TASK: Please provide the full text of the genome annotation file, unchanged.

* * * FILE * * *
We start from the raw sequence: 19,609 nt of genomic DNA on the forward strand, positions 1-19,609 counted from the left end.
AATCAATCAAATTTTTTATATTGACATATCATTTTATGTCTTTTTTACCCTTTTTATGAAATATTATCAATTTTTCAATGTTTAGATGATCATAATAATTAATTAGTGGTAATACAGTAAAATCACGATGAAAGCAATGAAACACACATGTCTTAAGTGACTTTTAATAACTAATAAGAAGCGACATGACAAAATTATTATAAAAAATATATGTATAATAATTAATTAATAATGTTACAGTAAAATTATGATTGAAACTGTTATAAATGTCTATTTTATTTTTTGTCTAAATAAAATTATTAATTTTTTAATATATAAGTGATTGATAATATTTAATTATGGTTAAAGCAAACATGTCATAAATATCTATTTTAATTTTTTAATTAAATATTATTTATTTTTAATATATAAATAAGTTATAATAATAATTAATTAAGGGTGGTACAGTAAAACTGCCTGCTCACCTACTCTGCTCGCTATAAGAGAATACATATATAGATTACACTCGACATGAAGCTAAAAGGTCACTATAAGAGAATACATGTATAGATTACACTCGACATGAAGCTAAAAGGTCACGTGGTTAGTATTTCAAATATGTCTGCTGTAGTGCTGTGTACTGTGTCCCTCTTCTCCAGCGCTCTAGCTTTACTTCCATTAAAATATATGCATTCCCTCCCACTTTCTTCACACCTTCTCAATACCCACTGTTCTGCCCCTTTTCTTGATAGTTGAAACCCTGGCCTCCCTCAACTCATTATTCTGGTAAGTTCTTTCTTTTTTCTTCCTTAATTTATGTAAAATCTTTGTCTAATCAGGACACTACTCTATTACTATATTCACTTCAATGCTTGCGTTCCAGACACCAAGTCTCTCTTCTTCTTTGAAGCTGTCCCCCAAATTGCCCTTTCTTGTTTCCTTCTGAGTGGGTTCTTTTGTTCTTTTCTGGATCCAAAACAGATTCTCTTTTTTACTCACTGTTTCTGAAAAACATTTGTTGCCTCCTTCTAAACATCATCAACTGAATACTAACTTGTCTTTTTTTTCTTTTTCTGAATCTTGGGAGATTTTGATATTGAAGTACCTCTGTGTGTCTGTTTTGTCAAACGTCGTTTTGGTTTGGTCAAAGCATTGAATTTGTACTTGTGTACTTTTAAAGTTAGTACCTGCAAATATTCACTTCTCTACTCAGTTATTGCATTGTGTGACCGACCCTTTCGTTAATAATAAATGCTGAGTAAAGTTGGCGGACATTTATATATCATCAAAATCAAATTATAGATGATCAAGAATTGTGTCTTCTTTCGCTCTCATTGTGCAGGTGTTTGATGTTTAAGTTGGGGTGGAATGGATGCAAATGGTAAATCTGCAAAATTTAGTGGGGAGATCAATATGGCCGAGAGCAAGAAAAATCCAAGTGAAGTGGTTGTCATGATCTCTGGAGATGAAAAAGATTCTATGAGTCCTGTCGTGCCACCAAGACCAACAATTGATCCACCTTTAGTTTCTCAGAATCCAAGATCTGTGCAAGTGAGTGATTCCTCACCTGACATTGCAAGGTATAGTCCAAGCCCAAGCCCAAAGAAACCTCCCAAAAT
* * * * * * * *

We start from the raw sequence: 19,609 nt of genomic DNA on the forward strand, positions 1-19,609 counted from the left end.
AATCAATCAAATTTTTTATATTGACATATCATTTTATGTCTTTTTTACCCTTTTTATGAAATATTATCAATTTTTCAATGTTTAGATGATCATAATAATTAATTAGTGGTAATACAGTAAAATCACGATGAAAGCAATGAAACACACATGTCTTAAGTGACTTTTAATAACTAATAAGAAGCGACATGACAAAATTATTATAAAAAATATATGTATAATAATTAATTAATAATGTTACAGTAAAATTATGATTGAAACTGTTATAAATGTCTATTTTATTTTTTGTCTAAATAAAATTATTAATTTTTTAATATATAAGTGATTGATAATATTTAATTATGGTTAAAGCAAACATGTCATAAATATCTATTTTAATTTTTTAATTAAATATTATTTATTTTTAATATATAAATAAGTTATAATAATAATTAATTAAGGGTGGTACAGTAAAACTGCCTGCTCACCTACTCTGCTCGCTATAAGAGAATACATATATAGATTACACTCGACATGAAGCTAAAAGGTCACTATAAGAGAATACATGTATAGATTACACTCGACATGAAGCTAAAAGGTCACGTGGTTAGTATTTCAAATATGTCTGCTGTAGTGCTGTGTACTGTGTCCCTCTTCTCCAGCGCTCTAGCTTTACTTCCATTAAAATATATGCATTCCCTCCCACTTTCTTCACACCTTCTCAATACCCACTGTTCTGCCCCTTTTCTTGATAGTTGAAACCCTGGCCTCCCTCAACTCATTATTCTGGTAAGTTCTTTCTTTTTTCTTCCTTAATTTATGTAAAATCTTTGTCTAATCAGGACACTACTCTATTACTATATTCACTTCAATGCTTGCGTTCCAGACACCAAGTCTCTCTTCTTCTTTGAAGCTGTCCCCCAAATTGCCCTTTCTTGTTTCCTTCTGAGTGGGTTCTTTTGTTCTTTTCTGGATCCAAAACAGATTCTCTTTTTTACTCACTGTTTCTGAAAAACATTTGTTGCCTCCTTCTAAACATCATCAACTGAATACTAACTTGTCTTTTTTTTCTTTTTCTGAATCTTGGGAGATTTTGATATTGAAGTACCTCTGTGTGTCTGTTTTGTCAAACGTCGTTTTGGTTTGGTCAAAGCATTGAATTTGTACTTGTGTACTTTTAAAGTTAGTACCTGCAAATATTCACTTCTCTACTCAGTTATTGCATTGTGTGACCGACCCTTTCGTTAATAATAAATGCTGAGTAAAGTTGGCGGACATTTATATATCATCAAAATCAAATTATAGATGATCAAGAATTGTGTCTTCTTTCGCTCTCATTGTGCAGGTGTTTGATGTTTAAGTTGGGGTGGAATGGATGCAAATGGTAAATCTGCAAAATTTAGTGGGGAGATCAATATGGCCGAGAGCAAGAAAAATCCAAGTGAAGTGGTTGTCATGATCTCTGGAGATGAAAAAGATTCTATGAGTCCTGTCGTGCCACCAAGACCAACAATTGATCCACCTTTAGTTTCTCAGAATCCAAGATCTGTGCAAGTGAGTGATTCCTCACCTGACATTGCAAGGTATAGTCCAAGCCCAAGCCCAAAGAAACCTCCCAAAAT